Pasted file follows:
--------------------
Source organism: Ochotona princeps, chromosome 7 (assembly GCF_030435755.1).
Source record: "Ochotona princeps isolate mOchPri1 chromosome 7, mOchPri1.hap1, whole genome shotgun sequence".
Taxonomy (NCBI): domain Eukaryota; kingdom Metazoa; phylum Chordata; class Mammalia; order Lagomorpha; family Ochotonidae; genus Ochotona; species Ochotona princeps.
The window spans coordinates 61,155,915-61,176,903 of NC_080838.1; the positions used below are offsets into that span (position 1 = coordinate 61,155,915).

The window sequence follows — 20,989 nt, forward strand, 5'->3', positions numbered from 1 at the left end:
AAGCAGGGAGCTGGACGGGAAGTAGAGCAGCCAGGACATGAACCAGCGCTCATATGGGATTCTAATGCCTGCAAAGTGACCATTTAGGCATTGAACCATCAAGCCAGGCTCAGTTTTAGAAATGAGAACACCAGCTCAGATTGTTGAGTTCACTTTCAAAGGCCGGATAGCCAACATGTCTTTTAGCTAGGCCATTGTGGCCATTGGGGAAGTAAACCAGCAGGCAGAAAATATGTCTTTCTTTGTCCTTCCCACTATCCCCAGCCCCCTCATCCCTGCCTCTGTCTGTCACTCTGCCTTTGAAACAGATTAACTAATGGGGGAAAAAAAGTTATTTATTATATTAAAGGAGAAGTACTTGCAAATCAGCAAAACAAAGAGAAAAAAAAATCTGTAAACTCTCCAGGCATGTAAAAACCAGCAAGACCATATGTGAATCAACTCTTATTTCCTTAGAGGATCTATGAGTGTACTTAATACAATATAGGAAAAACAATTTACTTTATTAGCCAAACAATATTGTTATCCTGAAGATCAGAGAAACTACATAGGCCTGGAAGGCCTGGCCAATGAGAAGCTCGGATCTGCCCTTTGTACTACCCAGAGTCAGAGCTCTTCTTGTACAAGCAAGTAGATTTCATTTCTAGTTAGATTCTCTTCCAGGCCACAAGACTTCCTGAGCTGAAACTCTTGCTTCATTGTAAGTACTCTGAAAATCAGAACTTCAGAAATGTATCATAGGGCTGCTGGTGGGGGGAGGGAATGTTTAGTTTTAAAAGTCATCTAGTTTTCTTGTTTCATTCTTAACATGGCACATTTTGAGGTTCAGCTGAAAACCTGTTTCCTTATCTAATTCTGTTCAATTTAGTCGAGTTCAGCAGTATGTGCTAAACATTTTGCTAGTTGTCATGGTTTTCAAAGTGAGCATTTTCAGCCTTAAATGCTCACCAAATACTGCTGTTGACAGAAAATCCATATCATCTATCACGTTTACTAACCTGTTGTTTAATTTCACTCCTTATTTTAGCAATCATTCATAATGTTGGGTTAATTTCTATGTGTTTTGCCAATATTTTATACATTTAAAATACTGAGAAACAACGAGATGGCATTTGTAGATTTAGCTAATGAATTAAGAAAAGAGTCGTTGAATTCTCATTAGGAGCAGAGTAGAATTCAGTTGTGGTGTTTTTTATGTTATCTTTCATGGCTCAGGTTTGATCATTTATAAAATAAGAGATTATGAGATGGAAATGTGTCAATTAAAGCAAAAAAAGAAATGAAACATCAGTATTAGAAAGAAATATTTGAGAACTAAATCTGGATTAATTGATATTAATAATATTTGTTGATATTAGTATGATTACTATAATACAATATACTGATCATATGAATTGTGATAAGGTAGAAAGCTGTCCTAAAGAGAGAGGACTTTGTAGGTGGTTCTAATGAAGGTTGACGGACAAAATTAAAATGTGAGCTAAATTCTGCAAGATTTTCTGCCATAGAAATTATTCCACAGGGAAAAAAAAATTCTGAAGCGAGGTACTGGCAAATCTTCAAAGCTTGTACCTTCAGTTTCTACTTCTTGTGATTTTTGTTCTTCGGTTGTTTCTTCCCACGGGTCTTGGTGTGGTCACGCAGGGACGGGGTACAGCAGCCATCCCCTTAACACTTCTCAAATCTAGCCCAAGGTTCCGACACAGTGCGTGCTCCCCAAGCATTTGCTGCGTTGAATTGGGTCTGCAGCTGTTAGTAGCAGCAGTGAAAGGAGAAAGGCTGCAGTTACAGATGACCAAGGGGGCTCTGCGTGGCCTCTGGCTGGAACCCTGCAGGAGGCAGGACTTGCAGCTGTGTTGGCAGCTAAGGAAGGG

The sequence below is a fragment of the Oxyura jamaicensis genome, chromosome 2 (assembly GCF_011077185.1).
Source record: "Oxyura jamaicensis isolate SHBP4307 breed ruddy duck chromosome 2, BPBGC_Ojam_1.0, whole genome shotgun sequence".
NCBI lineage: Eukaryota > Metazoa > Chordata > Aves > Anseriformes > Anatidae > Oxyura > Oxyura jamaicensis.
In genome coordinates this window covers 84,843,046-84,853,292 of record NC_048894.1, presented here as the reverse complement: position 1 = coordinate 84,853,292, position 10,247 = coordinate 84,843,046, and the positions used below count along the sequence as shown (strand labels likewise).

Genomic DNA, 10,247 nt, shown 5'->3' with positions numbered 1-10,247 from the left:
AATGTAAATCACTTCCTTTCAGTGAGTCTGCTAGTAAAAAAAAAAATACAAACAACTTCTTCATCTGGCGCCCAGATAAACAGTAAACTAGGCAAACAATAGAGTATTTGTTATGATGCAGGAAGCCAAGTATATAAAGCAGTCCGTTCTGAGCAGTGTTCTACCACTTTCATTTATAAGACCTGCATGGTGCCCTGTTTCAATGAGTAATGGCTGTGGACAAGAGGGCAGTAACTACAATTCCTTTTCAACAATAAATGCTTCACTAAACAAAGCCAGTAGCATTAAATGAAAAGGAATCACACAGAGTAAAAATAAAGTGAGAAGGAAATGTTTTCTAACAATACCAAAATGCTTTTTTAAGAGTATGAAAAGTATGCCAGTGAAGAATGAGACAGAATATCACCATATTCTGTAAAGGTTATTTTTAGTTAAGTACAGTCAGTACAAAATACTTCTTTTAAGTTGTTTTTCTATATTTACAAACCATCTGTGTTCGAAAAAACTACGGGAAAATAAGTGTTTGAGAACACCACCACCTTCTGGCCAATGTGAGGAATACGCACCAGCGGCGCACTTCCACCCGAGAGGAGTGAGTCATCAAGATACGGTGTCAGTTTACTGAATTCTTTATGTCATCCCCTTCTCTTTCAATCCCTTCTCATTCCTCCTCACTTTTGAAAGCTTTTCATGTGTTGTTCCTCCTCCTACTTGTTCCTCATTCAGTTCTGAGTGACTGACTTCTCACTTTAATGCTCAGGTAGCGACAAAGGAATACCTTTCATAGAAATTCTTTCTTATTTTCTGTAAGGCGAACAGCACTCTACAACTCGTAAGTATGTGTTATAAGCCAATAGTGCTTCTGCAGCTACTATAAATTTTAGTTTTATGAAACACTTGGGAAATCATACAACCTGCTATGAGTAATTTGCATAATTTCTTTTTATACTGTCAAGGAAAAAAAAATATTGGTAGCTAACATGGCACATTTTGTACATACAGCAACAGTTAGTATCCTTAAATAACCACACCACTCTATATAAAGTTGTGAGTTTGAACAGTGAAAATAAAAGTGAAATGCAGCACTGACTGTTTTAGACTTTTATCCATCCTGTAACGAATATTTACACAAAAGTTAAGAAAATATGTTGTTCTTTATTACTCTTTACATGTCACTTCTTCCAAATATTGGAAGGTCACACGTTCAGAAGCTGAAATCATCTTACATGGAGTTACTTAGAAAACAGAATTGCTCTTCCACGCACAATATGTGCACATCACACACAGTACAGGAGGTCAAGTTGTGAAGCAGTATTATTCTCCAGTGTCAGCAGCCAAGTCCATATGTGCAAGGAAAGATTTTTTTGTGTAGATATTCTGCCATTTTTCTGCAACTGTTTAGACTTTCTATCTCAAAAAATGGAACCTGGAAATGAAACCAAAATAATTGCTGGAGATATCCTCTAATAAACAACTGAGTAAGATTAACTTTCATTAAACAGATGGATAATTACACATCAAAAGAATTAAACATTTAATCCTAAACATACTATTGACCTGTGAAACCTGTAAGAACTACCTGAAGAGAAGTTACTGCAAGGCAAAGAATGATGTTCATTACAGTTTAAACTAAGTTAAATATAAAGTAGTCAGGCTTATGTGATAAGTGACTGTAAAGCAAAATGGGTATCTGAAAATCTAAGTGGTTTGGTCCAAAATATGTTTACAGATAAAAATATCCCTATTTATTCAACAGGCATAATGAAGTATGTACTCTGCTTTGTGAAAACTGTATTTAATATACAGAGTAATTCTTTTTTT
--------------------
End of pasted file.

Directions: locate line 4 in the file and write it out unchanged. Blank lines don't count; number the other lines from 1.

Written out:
The window spans coordinates 61,155,915-61,176,903 of NC_080838.1; the positions used below are offsets into that span (position 1 = coordinate 61,155,915).